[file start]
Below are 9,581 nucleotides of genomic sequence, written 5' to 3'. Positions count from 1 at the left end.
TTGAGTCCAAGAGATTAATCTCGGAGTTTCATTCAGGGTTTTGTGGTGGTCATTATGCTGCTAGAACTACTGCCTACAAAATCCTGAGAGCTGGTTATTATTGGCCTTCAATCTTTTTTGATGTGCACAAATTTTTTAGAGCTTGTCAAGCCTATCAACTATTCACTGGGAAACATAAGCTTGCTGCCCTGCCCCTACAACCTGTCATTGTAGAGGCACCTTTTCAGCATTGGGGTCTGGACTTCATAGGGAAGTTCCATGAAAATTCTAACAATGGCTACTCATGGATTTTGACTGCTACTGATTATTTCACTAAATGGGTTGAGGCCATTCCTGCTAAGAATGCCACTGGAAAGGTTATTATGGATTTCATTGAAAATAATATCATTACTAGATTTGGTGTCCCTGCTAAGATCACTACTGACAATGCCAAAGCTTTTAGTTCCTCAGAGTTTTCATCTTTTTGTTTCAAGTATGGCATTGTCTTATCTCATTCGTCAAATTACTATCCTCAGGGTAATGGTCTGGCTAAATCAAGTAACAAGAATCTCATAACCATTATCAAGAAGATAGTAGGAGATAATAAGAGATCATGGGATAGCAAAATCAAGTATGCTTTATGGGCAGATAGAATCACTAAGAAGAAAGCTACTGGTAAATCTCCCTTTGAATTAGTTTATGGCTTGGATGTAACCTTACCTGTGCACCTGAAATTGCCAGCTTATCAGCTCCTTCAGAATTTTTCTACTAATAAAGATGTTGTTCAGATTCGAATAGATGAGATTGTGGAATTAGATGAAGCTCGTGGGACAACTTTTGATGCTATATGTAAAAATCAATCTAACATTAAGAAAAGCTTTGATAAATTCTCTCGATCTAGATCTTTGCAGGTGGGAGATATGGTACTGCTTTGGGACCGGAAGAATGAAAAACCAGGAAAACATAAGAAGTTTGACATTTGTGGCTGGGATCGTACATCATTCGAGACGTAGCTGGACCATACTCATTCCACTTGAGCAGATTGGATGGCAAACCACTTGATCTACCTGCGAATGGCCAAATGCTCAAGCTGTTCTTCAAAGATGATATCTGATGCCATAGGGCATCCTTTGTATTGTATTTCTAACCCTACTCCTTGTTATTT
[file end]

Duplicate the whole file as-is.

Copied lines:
Below are 9,581 nucleotides of genomic sequence, written 5' to 3'. Positions count from 1 at the left end.
TTGAGTCCAAGAGATTAATCTCGGAGTTTCATTCAGGGTTTTGTGGTGGTCATTATGCTGCTAGAACTACTGCCTACAAAATCCTGAGAGCTGGTTATTATTGGCCTTCAATCTTTTTTGATGTGCACAAATTTTTTAGAGCTTGTCAAGCCTATCAACTATTCACTGGGAAACATAAGCTTGCTGCCCTGCCCCTACAACCTGTCATTGTAGAGGCACCTTTTCAGCATTGGGGTCTGGACTTCATAGGGAAGTTCCATGAAAATTCTAACAATGGCTACTCATGGATTTTGACTGCTACTGATTATTTCACTAAATGGGTTGAGGCCATTCCTGCTAAGAATGCCACTGGAAAGGTTATTATGGATTTCATTGAAAATAATATCATTACTAGATTTGGTGTCCCTGCTAAGATCACTACTGACAATGCCAAAGCTTTTAGTTCCTCAGAGTTTTCATCTTTTTGTTTCAAGTATGGCATTGTCTTATCTCATTCGTCAAATTACTATCCTCAGGGTAATGGTCTGGCTAAATCAAGTAACAAGAATCTCATAACCATTATCAAGAAGATAGTAGGAGATAATAAGAGATCATGGGATAGCAAAATCAAGTATGCTTTATGGGCAGATAGAATCACTAAGAAGAAAGCTACTGGTAAATCTCCCTTTGAATTAGTTTATGGCTTGGATGTAACCTTACCTGTGCACCTGAAATTGCCAGCTTATCAGCTCCTTCAGAATTTTTCTACTAATAAAGATGTTGTTCAGATTCGAATAGATGAGATTGTGGAATTAGATGAAGCTCGTGGGACAACTTTTGATGCTATATGTAAAAATCAATCTAACATTAAGAAAAGCTTTGATAAATTCTCTCGATCTAGATCTTTGCAGGTGGGAGATATGGTACTGCTTTGGGACCGGAAGAATGAAAAACCAGGAAAACATAAGAAGTTTGACATTTGTGGCTGGGATCGTACATCATTCGAGACGTAGCTGGACCATACTCATTCCACTTGAGCAGATTGGATGGCAAACCACTTGATCTACCTGCGAATGGCCAAATGCTCAAGCTGTTCTTCAAAGATGATATCTGATGCCATAGGGCATCCTTTGTATTGTATTTCTAACCCTACTCCTTGTTATTT